Planning on revamping the house? Before you start, it’s good to have a clear idea of your property goals. For example, would you want to sell the house in the future?
If so, it’s important to know which renovations add value to your home, and which ones may actually trim it down.
Here are some key things to keep in mind, according to experts.
You might love it, but someone else may not
Are you into block tiles at the moment? Or perhaps a floral wallpaper for a summery vibe? If you’ve found your forever home, you can shoot for the stars while renovating. But if there’s any chance of selling it in the not-so-distant future, you may want to pick something neutral for various buyer tastes.
Try to look for universally appealing ideas, or simply ask a professional. Renovating to sell is about making your home desirable to as many people who walk through it as possible.
Major redesigns may cost you (even) more later
Unless you’re an expert, major renovations may be best left to professionals who can do a top-notch job that adds value to your home.
The key is not to overdo it. For example, a swimming pool may look nice, but it might not give a good return on investment. It often adds only incremental value, but costs more up front and for on-going maintenance.
It’s also worth spending a bit extra for professional interior designers. They know the market trends, and what may or may not be appealing to the pool of potential buyers later. Doing so can save you any major reno mishaps that could cost more to amend down the line.
Quality speaks for itself
Certain jobs just can’t be DIY, like water damage in your ceiling. They call for a professional to step in. Quick fixes and poor paint jobs are not only costly later, but they also ward off buyers and can seriously devalue your house. Not to mention the subsequent health and safety hazard.
On the other hand, experts say, a common mistake homeowners make is buying expensive material, but shying out on hiring help. Quality material can only go so far if the installation is not top-notch too. Good craftsmanship can even make the budget-friendly stuff look fancy, so think about the value they can add to your home.
Unfinished work is eye-catching
Ever left something until tomorrow? We’re all humans, and sometimes we can pause (or completely drop) a project for lack of time or interest.
But in a home, unfinished work is one of the top things that buyers notice, especially if the final product is just short of the finish line. For example, if you’re doing a complete kitchen revamp, then the adjoining dining area might need a redo too for a finished look.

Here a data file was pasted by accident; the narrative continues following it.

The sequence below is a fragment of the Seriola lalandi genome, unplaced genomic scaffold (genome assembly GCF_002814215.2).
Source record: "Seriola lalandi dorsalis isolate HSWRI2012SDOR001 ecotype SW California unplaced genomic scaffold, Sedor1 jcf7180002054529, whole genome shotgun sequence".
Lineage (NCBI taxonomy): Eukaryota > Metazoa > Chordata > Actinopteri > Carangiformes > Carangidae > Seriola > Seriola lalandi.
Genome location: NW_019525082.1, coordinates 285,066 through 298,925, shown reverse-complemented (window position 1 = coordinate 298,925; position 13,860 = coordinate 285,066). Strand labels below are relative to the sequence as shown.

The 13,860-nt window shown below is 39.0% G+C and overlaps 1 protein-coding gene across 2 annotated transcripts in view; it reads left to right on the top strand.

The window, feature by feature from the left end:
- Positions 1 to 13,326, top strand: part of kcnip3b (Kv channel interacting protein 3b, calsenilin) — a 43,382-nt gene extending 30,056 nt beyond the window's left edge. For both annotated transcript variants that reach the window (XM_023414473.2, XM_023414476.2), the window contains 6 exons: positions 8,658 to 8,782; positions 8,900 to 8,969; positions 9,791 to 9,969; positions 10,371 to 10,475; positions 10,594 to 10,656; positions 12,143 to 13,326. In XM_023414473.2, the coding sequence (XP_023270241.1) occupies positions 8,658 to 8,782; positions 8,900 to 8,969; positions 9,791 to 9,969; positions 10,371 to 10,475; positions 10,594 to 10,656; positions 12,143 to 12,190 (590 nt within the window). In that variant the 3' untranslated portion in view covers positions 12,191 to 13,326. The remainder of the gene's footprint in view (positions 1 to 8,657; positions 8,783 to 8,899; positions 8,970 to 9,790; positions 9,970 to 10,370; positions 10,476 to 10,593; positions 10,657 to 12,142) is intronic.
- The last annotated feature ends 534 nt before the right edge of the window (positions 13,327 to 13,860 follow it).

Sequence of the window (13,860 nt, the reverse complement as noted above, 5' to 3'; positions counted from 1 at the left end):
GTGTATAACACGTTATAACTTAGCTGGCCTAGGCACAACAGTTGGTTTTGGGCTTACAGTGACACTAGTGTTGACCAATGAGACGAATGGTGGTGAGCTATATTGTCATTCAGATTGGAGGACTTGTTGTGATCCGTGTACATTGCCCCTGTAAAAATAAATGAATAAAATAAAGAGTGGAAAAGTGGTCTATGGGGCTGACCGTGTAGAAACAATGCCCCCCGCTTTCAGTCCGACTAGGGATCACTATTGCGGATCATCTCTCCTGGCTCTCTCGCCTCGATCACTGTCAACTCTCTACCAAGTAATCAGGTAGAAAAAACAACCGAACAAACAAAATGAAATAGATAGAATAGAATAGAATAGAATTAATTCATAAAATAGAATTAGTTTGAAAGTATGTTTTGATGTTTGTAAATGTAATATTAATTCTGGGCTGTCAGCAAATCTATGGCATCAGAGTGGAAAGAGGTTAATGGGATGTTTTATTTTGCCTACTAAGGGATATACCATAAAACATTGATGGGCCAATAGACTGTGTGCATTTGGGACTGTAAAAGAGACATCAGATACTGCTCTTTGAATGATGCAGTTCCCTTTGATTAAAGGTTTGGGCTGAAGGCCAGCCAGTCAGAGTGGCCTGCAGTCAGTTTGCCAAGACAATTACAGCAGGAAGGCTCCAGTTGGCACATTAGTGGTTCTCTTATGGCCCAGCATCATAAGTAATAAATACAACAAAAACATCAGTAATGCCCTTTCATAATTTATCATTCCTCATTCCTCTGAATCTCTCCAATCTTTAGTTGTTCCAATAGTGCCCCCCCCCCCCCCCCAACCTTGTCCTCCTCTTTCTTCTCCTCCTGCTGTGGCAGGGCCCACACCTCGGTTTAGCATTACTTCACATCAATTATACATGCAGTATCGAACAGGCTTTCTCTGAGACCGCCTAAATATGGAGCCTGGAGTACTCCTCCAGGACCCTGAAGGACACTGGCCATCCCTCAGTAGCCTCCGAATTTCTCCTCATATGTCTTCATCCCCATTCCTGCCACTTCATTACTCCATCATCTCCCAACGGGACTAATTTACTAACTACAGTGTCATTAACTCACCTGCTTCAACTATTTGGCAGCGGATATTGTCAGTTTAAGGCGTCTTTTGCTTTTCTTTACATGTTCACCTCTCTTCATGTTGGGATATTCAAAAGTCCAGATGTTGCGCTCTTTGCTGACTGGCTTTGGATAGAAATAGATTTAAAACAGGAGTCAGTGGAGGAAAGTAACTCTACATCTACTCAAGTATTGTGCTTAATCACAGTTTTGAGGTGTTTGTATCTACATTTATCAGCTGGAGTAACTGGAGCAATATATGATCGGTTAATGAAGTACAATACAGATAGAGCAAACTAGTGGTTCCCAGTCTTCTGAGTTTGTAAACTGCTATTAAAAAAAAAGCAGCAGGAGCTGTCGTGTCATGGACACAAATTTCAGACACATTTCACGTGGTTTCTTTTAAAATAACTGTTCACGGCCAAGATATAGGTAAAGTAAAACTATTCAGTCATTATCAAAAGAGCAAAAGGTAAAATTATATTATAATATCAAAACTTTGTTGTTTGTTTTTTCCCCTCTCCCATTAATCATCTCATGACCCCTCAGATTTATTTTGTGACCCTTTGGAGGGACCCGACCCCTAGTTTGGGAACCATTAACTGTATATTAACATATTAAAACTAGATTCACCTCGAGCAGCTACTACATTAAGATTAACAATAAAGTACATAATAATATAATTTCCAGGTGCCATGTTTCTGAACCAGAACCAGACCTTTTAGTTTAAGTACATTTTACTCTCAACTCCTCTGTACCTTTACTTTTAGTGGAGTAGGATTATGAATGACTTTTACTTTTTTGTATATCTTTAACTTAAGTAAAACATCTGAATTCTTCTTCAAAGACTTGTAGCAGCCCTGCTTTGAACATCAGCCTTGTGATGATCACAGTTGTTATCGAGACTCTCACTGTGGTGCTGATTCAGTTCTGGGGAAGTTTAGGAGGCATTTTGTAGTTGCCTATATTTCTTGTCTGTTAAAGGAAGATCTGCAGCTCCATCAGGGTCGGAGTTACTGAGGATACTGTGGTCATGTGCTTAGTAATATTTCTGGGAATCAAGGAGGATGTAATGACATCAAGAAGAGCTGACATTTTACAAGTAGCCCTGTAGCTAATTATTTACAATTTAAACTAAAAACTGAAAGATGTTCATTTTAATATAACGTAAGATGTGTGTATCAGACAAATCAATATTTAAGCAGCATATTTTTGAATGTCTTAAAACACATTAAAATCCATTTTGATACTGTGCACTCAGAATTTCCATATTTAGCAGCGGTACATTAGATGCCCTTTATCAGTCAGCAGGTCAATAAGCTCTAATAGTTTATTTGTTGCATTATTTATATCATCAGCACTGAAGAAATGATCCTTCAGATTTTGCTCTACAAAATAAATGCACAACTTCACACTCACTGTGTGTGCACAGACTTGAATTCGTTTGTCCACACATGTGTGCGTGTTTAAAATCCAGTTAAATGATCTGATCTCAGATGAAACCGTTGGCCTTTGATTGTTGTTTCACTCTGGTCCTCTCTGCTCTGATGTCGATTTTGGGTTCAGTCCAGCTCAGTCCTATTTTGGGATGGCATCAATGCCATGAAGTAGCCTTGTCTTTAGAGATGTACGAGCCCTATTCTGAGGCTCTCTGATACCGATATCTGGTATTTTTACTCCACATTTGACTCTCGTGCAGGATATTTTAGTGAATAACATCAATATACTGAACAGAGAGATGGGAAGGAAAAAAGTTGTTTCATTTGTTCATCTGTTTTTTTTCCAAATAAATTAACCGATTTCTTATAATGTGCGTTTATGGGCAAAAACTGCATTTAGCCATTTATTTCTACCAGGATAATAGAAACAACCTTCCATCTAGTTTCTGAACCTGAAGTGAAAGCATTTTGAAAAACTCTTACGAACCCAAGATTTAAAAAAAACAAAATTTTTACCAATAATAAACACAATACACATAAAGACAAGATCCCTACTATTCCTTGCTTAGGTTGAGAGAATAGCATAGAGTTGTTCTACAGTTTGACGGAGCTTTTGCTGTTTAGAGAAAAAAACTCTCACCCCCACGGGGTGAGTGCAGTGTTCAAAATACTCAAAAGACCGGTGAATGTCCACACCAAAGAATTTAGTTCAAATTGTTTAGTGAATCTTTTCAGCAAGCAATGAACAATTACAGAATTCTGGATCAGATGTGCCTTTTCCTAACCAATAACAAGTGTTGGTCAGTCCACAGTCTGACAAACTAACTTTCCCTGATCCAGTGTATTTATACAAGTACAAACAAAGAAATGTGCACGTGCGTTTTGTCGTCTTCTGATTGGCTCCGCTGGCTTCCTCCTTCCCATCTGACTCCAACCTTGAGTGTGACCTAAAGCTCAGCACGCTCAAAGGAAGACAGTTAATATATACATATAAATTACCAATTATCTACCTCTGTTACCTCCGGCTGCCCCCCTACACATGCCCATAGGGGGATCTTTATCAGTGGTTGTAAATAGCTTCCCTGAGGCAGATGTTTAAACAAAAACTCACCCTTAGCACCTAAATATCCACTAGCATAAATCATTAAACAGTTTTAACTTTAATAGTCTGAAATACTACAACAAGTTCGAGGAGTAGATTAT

A good tip is to have a walk-through and look at your home through the eyes of a future buyer. Can you spot issues? Does something look like the odd one out? It can help you understand where things need finishing touches.
Research value-adding investments
Some renovations can be expensive, both time- and money-wise. So, make sure your goals for the property are at the forefront of your mind, and invest in value-adding renovations.
Doing your own research is a good starting point for home renovations. You can use the bank of trusted information around you, like online resources or industry professionals. And try reaching out to family or friends who have had experience with renovating to sell.
Plus, here’s a handy list of some great renovations that can add value to your home.
Like a chat?
While we can’t help with home renovations, there are certainly lots of professionals who can give you advice on your plans.
As for us, we can help you with options for using the equity in your home to fund a renovation project, and all your mortgage-related questions. Don’t hesitate to contact us.
Disclaimer: Please note that the content provided in this article is intended as an overview and as general information only. While care is taken to ensure accuracy and reliability, the information provided is subject to continuous change and may not reflect current development or address your situation. Before making any decisions based on the information provided in this article, please use your discretion and seek independent guidance.